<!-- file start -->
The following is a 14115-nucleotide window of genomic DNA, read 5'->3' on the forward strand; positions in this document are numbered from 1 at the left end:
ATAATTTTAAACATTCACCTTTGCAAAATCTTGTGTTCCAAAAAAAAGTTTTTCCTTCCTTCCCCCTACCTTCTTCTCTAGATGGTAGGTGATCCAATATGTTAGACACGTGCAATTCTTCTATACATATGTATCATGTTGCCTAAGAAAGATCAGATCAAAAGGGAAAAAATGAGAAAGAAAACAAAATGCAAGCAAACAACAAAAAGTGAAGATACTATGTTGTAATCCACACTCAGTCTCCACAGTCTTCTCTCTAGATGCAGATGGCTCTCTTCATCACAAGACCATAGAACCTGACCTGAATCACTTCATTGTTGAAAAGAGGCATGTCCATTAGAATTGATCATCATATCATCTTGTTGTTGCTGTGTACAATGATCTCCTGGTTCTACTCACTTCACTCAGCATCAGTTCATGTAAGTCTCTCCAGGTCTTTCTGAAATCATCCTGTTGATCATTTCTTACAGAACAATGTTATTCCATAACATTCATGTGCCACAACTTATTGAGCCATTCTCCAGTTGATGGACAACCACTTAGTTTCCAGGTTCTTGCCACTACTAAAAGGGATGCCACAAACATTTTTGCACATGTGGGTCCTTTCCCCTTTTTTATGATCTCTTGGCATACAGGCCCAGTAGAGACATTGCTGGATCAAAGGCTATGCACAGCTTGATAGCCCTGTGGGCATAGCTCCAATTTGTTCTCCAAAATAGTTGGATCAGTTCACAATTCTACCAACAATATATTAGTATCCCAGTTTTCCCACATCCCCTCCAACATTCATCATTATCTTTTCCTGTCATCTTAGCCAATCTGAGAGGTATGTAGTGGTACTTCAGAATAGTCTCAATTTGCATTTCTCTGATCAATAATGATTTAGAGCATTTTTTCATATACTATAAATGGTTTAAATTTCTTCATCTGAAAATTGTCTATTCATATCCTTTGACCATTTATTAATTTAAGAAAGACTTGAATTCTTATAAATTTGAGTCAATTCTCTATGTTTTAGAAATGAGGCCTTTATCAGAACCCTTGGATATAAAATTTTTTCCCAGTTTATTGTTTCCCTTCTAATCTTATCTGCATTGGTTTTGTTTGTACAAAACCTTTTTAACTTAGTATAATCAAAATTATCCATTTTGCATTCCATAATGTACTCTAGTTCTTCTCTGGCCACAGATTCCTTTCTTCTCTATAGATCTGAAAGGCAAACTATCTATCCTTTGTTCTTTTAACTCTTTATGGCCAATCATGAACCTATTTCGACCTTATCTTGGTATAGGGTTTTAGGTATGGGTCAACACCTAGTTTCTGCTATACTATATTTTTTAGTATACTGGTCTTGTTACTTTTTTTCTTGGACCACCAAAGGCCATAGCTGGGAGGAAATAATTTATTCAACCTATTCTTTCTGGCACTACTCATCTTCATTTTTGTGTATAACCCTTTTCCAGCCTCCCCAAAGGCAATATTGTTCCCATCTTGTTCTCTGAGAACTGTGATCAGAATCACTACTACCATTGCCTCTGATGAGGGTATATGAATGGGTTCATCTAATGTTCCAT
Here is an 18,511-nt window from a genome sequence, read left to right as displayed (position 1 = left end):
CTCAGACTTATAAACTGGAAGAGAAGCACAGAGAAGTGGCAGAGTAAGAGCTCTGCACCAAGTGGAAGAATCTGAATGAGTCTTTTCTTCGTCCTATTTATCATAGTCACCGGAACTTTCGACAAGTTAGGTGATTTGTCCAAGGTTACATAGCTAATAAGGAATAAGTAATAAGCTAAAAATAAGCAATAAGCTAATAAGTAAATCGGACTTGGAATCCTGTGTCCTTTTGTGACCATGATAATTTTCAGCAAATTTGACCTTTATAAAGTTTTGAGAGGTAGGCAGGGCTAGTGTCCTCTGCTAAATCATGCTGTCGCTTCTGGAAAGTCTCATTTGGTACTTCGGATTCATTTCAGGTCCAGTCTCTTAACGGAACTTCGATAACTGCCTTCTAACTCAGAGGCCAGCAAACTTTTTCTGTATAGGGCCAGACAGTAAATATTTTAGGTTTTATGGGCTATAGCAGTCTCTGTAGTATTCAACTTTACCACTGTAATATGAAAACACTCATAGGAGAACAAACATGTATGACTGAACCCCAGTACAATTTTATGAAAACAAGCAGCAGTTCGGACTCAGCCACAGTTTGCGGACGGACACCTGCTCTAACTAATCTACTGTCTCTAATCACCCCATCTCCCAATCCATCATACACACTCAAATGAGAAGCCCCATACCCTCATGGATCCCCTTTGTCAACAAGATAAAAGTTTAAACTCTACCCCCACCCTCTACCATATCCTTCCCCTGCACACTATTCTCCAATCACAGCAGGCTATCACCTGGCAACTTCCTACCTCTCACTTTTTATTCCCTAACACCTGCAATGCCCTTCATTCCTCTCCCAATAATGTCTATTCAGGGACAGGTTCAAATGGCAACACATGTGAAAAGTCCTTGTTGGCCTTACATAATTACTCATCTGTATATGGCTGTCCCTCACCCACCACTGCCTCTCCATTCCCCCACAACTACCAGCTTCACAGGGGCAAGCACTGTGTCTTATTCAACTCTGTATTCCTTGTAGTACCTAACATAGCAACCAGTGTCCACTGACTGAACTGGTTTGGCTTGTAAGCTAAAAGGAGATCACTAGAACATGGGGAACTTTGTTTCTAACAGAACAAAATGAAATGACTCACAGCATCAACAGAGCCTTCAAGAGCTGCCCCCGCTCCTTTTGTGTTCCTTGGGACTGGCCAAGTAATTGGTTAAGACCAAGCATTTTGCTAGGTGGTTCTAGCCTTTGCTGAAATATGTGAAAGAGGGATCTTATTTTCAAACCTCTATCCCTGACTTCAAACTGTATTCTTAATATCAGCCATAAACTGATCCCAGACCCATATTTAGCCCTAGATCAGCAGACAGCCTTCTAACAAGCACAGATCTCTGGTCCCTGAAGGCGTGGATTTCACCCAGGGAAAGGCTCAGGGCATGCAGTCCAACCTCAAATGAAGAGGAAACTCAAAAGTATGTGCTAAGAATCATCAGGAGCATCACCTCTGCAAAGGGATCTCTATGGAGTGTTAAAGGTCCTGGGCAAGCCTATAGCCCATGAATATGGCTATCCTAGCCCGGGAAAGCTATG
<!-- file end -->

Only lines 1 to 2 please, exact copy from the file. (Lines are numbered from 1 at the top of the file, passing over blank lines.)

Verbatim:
The following is a 14115-nucleotide window of genomic DNA, read 5'->3' on the forward strand; positions in this document are numbered from 1 at the left end:
ATAATTTTAAACATTCACCTTTGCAAAATCTTGTGTTCCAAAAAAAAGTTTTTCCTTCCTTCCCCCTACCTTCTTCTCTAGATGGTAGGTGATCCAATATGTTAGACACGTGCAATTCTTCTATACATATGTATCATGTTGCCTAAGAAAGATCAGATCAAAAGGGAAAAAATGAGAAAGAAAACAAAATGCAAGCAAACAACAAAAAGTGAAGATACTATGTTGTAATCCACACTCAGTCTCCACAGTCTTCTCTCTAGATGCAGATGGCTCTCTTCATCACAAGACCATAGAACCTGACCTGAATCACTTCATTGTTGAAAAGAGGCATGTCCATTAGAATTGATCATCATATCATCTTGTTGTTGCTGTGTACAATGATCTCCTGGTTCTACTCACTTCACTCAGCATCAGTTCATGTAAGTCTCTCCAGGTCTTTCTGAAATCATCCTGTTGATCATTTCTTACAGAACAATGTTATTCCATAACATTCATGTGCCACAACTTATTGAGCCATTCTCCAGTTGATGGACAACCACTTAGTTTCCAGGTTCTTGCCACTACTAAAAGGGATGCCACAAACATTTTTGCACATGTGGGTCCTTTCCCCTTTTTTATGATCTCTTGGCATACAGGCCCAGTAGAGACATTGCTGGATCAAAGGCTATGCACAGCTTGATAGCCCTGTGGGCATAGCTCCAATTTGTTCTCCAAAATAGTTGGATCAGTTCACAATTCTACCAACAATATATTAGTATCCCAGTTTTCCCACATCCCCTCCAACATTCATCATTATCTTTTCCTGTCATCTTAGCCAATCTGAGAGGTATGTAGTGGTACTTCAGAATAGTCTCAATTTGCATTTCTCTGATCAATAATGATTTAGAGCATTTTTTCATATACTATAAATGGTTTAAATTTCTTCATCTGAAAATTGTCTATTCATATCCTTTGACCATTTATTAATTTAAGAAAGACTTGAATTCTTATAAATTTGAGTCAATTCTCTATGTTTTAGAAATGAGGCCTTTATCAGAACCCTTGGATATAAAATTTTTTCCCAGTTTATTGTTTCCCTTCTAATCTTATCTGCATTGGTTTTGTTTGTACAAAACCTTTTTAACTTAGTATAATCAAAATTATCCATTTTGCATTCCATAATGTACTCTAGTTCTTCTCTGGCCACAGATTCCTTTCTTCTCTATAGATCTGAAAGGCAAACTATCTATCCTTTGTTCTTTTAACTCTTTATGGCCAATCATGAACCTATTTCGACCTTATCTTGGTATAGGGTTTTAGGTATGGGTCAACACCTAGTTTCTGCTATACTATATTTTTTAGTATACTGGTCTTGTTACTTTTTTTCTTGGACCACCAAAGGCCATAGCTGGGAGGAAATAATTTATTCAACCTATTCTTTCTGGCACTACTCATCTTCATTTTTGTGTATAACCCTTTTCCAGCCTCCCCAAAGGCAATATTGTTCCCATCTTGTTCTCTGAGAACTGTGATCAGAATCACTACTACCATTGCCTCTGATGAGGGTATATGAATGGGTTCATCTAATGTTCCAT